The C-18L list has provided another fun diversion. While most literature people will be familiar with the phrase “Grub Street Hacks,” it takes on new meaning when you actually read some of their work. Rictor Norton has compiled some excerpts from early 18th century newspapers guaranteed to amuse. I was particularly taken by the description of some visiting Cherokee in 1730:
Friday night about 11, the Indian Prince walking in Covent Garden, was pick’d up by the infamous Jenny Tite, who took 2 rings off his fingers, and made off with them. — I think this Lady for the future deserves the title of the famous Jenny Tite, on account of this amour with his R. Highness, who not knowing the use of money on these occasions, might present her with these 2 rings.
There’s always a Jenny Tite somewhere about, now isn’t there?
There’s just too much great stuff here to mention, Sodomites, for example. A letter to the editor suggests that they be punished in a rather severe way, “that a skilful surgeon be provided immediately to take out his testicles, and that then the Hangman sear up his scrotum with an hot iron.” But there are also some touching love stories too:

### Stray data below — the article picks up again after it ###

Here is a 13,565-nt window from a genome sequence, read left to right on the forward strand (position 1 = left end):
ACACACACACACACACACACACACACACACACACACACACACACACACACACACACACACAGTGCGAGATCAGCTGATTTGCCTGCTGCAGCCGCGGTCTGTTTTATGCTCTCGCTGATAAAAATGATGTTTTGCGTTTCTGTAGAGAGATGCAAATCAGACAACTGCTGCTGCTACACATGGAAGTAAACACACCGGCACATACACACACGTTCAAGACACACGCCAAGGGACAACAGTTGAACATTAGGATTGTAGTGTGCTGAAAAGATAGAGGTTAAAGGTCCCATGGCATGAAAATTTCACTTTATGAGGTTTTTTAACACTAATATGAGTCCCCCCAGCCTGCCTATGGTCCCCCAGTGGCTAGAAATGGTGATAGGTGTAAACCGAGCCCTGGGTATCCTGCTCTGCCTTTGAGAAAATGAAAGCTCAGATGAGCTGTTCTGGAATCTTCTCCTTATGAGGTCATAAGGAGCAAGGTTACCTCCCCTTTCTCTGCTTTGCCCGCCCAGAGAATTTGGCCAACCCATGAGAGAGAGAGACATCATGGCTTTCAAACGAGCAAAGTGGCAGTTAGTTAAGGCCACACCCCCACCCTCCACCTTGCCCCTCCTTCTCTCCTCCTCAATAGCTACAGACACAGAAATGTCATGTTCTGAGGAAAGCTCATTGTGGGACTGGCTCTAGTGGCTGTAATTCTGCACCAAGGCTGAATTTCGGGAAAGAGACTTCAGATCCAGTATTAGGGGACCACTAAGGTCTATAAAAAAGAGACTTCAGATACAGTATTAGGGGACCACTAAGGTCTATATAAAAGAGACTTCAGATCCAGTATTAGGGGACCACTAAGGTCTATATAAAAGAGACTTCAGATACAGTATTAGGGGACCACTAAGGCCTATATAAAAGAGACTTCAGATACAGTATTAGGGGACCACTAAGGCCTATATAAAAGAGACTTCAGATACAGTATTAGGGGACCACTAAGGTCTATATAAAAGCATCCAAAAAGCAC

William Gardham and Mary Langhorne, that were taken [in bed together] at an inn in this city, and after examination were committed to Newgate, the former on suspicion of poisoning his wife, and the latter of poisoning her husband, were try’d at York the last Assizes, and both acquitted; thereupon they were immediately married.
Sounds like true love to me.